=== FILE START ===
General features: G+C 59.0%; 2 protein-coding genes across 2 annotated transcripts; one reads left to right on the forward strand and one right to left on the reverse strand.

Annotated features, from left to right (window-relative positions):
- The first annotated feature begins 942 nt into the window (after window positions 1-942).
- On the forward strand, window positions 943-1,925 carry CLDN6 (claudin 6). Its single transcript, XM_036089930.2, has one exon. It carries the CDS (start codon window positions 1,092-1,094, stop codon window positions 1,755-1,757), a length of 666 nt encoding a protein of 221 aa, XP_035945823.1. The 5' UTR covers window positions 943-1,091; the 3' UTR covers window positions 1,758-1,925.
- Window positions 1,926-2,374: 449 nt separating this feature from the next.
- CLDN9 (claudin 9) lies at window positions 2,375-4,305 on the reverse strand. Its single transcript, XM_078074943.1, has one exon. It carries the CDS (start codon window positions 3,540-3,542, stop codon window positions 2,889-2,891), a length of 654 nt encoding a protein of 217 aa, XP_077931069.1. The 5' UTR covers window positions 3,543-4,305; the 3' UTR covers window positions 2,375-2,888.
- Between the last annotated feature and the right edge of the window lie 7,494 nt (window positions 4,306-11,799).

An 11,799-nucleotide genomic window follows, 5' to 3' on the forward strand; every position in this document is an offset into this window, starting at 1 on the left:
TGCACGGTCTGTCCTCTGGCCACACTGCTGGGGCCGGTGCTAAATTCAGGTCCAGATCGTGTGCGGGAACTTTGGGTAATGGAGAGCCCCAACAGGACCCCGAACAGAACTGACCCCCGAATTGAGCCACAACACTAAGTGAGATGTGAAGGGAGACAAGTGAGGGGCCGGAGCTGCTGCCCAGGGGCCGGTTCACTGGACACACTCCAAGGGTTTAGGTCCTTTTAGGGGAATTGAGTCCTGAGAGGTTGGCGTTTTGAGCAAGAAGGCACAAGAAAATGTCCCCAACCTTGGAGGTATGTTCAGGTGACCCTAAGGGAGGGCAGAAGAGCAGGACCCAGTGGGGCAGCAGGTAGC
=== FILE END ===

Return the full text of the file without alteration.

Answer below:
General features: G+C 59.0%; 2 protein-coding genes across 2 annotated transcripts; one reads left to right on the forward strand and one right to left on the reverse strand.

Annotated features, from left to right (window-relative positions):
- The first annotated feature begins 942 nt into the window (after window positions 1-942).
- On the forward strand, window positions 943-1,925 carry CLDN6 (claudin 6). Its single transcript, XM_036089930.2, has one exon. It carries the CDS (start codon window positions 1,092-1,094, stop codon window positions 1,755-1,757), a length of 666 nt encoding a protein of 221 aa, XP_035945823.1. The 5' UTR covers window positions 943-1,091; the 3' UTR covers window positions 1,758-1,925.
- Window positions 1,926-2,374: 449 nt separating this feature from the next.
- CLDN9 (claudin 9) lies at window positions 2,375-4,305 on the reverse strand. Its single transcript, XM_078074943.1, has one exon. It carries the CDS (start codon window positions 3,540-3,542, stop codon window positions 2,889-2,891), a length of 654 nt encoding a protein of 217 aa, XP_077931069.1. The 5' UTR covers window positions 3,543-4,305; the 3' UTR covers window positions 2,375-2,888.
- Between the last annotated feature and the right edge of the window lie 7,494 nt (window positions 4,306-11,799).

An 11,799-nucleotide genomic window follows, 5' to 3' on the forward strand; every position in this document is an offset into this window, starting at 1 on the left:
TGCACGGTCTGTCCTCTGGCCACACTGCTGGGGCCGGTGCTAAATTCAGGTCCAGATCGTGTGCGGGAACTTTGGGTAATGGAGAGCCCCAACAGGACCCCGAACAGAACTGACCCCCGAATTGAGCCACAACACTAAGTGAGATGTGAAGGGAGACAAGTGAGGGGCCGGAGCTGCTGCCCAGGGGCCGGTTCACTGGACACACTCCAAGGGTTTAGGTCCTTTTAGGGGAATTGAGTCCTGAGAGGTTGGCGTTTTGAGCAAGAAGGCACAAGAAAATGTCCCCAACCTTGGAGGTATGTTCAGGTGACCCTAAGGGAGGGCAGAAGAGCAGGACCCAGTGGGGCAGCAGGTAGC